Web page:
Sometimes family dynamics make it difficult to stand up for ourselves and you may feel like you have to sit through unwanted or disrespectful questions and opinions. If you feel comfortable doing so, go for it, but know that it’s okay to remove yourself from stressful, triggering, or upsetting situations. Excuse yourself and go to the bathroom for a few minutes or take a quick walk around the block. Offer to refresh people’s drinks or run to the store for something. A good trick is to set the expectation ahead of time that you might need to step away suddenly. You can blame a looming deadline or an important call that might come up. You can be vague with your excuse, but if you make it ahead of time, it will be less awkward if you need to take some time away later on. 

If things are feeling unsafe or are just getting to be too much, leave altogether if you need to. If you have a feeling that your stay isn’t going to be supportive, plan to leave early. You need to look after yourself first and foremost and no situation is worth compromising your physical or mental health over. If you don’t have access to your transportation- look at bus/train schedules to see what your options are or see if there is a supportive friend that you can stay with on short notice. 

Not Going Home at All

If going home for the winter break fills you with dread or makes you feel unsafe, it's okay to give yourself permission to not go at all. Surround yourself with those who respect and affirm your identity and give you strength and plan activities that bring you joy. Be prepared for feelings of loss around not being able to adhere to your family traditions and make space for your emotions. Plan new traditions with your chosen family, look for events in your community or try to find local organizations you can support.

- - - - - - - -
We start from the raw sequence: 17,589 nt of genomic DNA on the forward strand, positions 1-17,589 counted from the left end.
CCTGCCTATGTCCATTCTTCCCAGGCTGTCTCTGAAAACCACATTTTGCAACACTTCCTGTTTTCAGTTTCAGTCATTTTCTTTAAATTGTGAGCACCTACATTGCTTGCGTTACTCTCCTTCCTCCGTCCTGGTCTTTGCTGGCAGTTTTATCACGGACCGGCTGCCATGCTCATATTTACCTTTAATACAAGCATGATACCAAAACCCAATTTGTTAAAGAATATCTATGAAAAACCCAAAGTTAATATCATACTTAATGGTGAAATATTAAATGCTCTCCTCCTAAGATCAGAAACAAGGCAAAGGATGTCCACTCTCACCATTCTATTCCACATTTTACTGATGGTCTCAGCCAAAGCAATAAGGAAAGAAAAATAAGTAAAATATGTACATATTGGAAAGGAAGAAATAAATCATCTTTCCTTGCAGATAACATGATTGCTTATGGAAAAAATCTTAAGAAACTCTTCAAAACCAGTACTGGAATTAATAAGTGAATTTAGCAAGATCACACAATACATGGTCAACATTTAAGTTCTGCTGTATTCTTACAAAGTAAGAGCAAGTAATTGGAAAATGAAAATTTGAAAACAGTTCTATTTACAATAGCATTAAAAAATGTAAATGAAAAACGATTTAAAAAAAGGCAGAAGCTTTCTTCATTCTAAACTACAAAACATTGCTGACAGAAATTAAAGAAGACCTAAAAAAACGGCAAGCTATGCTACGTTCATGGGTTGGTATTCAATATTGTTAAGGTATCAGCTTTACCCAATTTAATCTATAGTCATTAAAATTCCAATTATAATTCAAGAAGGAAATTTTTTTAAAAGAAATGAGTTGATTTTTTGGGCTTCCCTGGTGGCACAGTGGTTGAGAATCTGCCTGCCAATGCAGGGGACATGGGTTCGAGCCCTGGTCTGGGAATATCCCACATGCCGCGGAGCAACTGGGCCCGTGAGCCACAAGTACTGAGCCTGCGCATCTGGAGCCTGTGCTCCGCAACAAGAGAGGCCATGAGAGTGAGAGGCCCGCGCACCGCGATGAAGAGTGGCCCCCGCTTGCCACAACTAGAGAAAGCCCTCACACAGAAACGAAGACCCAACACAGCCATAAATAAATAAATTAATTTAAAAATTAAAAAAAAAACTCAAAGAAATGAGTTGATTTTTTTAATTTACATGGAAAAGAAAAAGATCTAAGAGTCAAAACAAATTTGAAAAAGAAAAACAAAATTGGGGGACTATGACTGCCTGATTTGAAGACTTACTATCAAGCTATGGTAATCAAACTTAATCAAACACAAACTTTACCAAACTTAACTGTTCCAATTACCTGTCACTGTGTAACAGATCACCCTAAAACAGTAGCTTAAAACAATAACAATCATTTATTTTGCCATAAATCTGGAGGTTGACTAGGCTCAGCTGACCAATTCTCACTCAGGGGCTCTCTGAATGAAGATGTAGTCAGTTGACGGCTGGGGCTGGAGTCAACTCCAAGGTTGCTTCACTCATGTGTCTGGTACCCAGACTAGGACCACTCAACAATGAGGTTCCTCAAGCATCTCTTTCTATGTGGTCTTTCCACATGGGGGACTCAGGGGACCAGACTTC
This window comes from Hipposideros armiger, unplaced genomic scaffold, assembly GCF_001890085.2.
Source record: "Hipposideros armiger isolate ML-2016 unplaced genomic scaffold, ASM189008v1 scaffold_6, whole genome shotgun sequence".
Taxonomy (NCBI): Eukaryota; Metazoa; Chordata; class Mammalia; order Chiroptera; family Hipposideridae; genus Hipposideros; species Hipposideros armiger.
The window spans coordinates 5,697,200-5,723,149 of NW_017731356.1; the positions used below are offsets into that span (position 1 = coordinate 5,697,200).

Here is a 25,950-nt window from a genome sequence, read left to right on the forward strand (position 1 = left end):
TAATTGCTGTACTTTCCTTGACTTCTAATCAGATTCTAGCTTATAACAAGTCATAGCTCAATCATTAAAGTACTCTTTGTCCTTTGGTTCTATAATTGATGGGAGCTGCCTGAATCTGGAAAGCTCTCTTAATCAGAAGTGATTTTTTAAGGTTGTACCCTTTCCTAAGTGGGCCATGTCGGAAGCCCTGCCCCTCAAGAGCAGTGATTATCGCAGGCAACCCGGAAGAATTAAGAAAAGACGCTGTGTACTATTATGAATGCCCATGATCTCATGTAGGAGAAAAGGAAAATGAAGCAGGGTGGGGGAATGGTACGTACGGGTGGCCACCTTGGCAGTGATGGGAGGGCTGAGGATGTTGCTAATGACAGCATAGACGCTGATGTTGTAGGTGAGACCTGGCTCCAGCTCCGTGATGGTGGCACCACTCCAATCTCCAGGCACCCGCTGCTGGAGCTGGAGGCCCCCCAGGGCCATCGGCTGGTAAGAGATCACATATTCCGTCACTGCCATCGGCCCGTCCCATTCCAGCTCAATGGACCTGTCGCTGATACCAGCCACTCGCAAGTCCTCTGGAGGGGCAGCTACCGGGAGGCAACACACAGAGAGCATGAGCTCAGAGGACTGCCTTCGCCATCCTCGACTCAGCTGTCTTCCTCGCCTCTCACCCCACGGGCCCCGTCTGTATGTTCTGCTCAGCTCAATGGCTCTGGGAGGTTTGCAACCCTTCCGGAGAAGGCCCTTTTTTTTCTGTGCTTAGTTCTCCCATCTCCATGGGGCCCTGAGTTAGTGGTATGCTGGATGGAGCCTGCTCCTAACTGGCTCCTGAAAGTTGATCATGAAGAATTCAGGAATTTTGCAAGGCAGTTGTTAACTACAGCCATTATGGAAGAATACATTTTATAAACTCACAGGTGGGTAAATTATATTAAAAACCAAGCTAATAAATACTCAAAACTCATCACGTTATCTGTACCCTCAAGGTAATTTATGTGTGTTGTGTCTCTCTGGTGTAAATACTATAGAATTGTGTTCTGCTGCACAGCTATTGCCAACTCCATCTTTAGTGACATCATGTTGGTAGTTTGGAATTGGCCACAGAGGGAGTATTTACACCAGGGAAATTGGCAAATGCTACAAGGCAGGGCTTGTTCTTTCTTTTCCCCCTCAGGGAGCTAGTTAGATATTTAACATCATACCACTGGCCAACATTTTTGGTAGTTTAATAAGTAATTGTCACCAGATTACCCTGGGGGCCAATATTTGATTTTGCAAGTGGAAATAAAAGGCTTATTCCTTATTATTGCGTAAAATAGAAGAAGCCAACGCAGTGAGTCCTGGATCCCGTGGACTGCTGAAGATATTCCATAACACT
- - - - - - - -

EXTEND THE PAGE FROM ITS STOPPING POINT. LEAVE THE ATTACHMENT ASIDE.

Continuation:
Practice self-compassion/ self-care

Different people need different kinds of self-care.  Think about how you can make time for what you need over the break. 

  • Keep in touch with supportive people in your life. Make a point to hang out with them or facetime them if they are not nearby. If possible let these people know ahead of time that you may need their support over the break and ask what is the best way to connect. If they aren’t available (the break is busy!) make use of online communities.

  • Take time to decompress. Find quiet spaces in your house or neighbourhood where you can be alone, listen to music, read, or do whatever else you need. 

  • Plan activities that bring you joy. 

  • Take care of the basics- during stressful times we can ignore the basics of self-care like resting, eating well, and exercising. 

Be kind to yourself- you are doing the best you can for the situation you are in. Give yourself permission to rest and recharge. 

Mental Health Supports

Whatever you are dealing with over the break- remember that you don’t have to do it alone- supports are available to you. 

  • Youth Line offers confidential and non-judgemental peer support through our telephone, text and chat services. Get in touch with a peer support volunteer from Sunday to Friday, 4:00 PM to 9:30 PM.

  • GOOD2TALK post-secondary crisis line, call 1-866-925-5454 or text GOOD2TALKON to 686868 

  • TrevorSpace- is an affirming international community for LGBTQ young people ages 13-24.

  • Empty Closets- Empty Closets is an LGBTQ website that offers a forum where you can join in on discussions or start your own, a chat room and useful articles and links. 

  • TalkCampus- A global online peer-to-peer support community for students, available 24/7 anywhere in the world

  • National Suicide Prevention Lifeline: 1-800-273-8255

  • Suicide Hotlines Across the World 

  • Pride Central’s “Unofficial Pride at Lakehead” Discord Server:  https://discord.gg/eQ8KxrDh